So, you want my job? Public affairs officer at the National Police Chiefs' Council

PRWeek takes a sidelong look at recruitment in public sector comms. Do you fancy Robert Hardware's job as public affairs officer at the National Police Chiefs' Council?

More than 80 per cent of all calls to the police are non-crime-related, says Robert Hardware
More than 80 per cent of all calls to the police are non-crime-related, says Robert Hardware


Robert Hardware.


Public Affairs Officer, National Police Chiefs' Council.

Starting salary/salary band for the job?

Metropolitan Police band C, plus location allowance and on-call payments.

What qualifications do you need?

Educated to degree level or equivalent, or relevant work experience in a public affairs or communications role.

What level of experience do you need?

A solid understanding of politics and Parliament is a must. I spent the previous four years working in the House of Commons, which was invaluable to understand the nitty-gritty of the Parliamentary process, although a good understanding of how politicians work is more important to the job than the in-depth detail of procedure.

Is previous experience in a public-sector comms role necessary/useful?

It's definitely helpful – especially if that experience is policing-related – although not essential. Experience working in a busy and varied role and a willingness to jump in and learn on the job is much more important.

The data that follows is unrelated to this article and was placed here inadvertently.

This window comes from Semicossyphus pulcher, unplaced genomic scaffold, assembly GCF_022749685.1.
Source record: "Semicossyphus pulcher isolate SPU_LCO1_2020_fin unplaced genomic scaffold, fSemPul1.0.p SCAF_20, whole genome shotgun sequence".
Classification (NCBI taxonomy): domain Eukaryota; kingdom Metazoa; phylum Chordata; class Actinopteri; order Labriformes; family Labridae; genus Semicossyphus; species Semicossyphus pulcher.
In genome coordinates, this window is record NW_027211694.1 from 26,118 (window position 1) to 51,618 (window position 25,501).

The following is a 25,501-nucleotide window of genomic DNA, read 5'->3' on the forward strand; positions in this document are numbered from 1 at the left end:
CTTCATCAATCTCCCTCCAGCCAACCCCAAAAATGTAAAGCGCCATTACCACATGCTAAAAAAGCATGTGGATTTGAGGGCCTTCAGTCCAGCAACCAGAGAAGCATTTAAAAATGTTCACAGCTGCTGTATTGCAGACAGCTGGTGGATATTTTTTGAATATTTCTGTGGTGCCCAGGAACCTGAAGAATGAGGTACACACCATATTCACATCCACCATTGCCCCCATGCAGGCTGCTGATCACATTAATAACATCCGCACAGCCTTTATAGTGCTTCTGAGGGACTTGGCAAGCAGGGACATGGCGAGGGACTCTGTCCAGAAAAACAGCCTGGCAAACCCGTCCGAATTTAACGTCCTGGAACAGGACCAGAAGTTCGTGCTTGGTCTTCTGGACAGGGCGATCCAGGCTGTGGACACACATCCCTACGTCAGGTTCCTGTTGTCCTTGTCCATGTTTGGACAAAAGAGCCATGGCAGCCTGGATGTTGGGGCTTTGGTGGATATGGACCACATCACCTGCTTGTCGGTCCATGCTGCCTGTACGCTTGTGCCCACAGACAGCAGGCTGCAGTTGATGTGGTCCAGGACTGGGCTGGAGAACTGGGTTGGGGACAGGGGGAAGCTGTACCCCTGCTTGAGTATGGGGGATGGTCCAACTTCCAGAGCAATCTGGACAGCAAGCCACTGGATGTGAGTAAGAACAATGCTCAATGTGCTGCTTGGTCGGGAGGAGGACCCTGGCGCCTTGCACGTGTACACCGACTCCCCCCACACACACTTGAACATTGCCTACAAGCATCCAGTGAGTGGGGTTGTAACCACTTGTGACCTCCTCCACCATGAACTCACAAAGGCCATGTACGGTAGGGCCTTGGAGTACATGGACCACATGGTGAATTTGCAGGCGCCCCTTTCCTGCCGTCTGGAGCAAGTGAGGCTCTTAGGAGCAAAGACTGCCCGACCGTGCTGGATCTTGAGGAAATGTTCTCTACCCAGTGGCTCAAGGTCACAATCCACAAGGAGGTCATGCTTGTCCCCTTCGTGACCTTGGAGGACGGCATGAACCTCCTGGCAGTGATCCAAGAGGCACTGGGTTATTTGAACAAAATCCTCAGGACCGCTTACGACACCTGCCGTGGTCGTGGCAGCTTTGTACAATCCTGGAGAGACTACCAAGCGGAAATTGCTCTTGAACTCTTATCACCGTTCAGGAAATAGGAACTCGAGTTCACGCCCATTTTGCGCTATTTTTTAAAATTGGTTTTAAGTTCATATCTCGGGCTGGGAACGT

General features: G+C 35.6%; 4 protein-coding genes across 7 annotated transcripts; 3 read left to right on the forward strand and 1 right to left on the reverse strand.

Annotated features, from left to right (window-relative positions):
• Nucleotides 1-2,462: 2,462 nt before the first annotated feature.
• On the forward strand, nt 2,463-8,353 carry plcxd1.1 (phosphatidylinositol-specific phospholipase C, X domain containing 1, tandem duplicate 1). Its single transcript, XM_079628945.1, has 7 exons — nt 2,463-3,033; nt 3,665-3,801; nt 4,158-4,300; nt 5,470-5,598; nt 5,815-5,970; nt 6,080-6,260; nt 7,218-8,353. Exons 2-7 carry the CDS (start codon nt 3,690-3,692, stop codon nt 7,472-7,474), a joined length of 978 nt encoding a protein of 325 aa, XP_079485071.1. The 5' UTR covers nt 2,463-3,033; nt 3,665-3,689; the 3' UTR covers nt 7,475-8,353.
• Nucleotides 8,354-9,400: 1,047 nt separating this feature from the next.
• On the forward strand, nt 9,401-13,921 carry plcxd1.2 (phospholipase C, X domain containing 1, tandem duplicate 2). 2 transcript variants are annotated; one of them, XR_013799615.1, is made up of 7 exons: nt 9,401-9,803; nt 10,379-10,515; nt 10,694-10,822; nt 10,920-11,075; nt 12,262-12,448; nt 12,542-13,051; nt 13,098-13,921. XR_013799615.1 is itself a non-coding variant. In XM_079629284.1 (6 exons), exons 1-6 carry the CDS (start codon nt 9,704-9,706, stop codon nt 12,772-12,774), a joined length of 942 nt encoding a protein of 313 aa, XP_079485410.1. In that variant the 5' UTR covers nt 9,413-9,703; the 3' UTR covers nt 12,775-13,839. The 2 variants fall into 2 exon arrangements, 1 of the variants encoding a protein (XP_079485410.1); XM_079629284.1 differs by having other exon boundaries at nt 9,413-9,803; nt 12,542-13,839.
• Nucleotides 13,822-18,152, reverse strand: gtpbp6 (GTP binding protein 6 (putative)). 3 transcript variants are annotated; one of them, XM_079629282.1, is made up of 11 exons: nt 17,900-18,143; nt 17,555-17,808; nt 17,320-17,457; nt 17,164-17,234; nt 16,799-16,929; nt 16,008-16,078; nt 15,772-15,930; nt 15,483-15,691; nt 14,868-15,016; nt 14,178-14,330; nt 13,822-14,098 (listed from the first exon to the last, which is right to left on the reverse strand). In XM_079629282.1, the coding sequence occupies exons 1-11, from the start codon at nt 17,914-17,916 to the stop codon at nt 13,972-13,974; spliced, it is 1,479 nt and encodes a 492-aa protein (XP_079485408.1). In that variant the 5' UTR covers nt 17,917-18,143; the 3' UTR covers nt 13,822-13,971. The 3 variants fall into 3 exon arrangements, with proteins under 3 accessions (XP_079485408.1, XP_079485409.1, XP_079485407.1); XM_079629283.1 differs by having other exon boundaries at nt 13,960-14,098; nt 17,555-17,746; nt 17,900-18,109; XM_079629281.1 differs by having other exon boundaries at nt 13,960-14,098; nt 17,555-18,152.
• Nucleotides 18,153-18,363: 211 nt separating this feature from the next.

What are the main day-to-day challenges?

Probably recognising that you're not going to get everyone on-side, given how varied stakeholders at this level of policing are. It can be difficult enough within policing, but then add government departments into the mix, non-government organisations and sometimes political parties, and you're rarely going to get everyone moving in the same direction. Still, making sure that everyone has the right information and hears about the challenging work and dedication of police officers and staff is vital.

What is the best part of the job?

Having an excuse to pop in to the Parliamentary bars! In all seriousness it has to be the people I get to work and interact with on a daily basis. We have a fantastic team with a massive amount of experience between us and I don't think there has ever been a day where I haven't learned something new. Knowing that my knowledge of Parliament and politics is helping to inform and advise some of the most senior police chiefs in the country is also a fantastic feeling.

What is the most unusual fact you know as a result of this job?

Perhaps more interesting than unusual: around 20 per cent of all the people that the police deal with are suffering from mental ill-health and 83 per cent of all calls to the police are about non-crime-related incidents.

If you get an interview, do say…

That you’re excited to work as part of a small team in a constantly changing environment and willing to throw yourself into whatever comes up next.

If you get an interview, don't say…

We tell police forces what to do, right?

If you're good at this job you might also be well-suited to…

Sniffing out the bars where civil servants and politicos congregate. Or, working in pretty much any public-affairs role, given the experience you will have gained working with and advising some of the most senior policing leaders in the country.

Please note: Interviewees for 'So, you want my job' are not leaving their current role.

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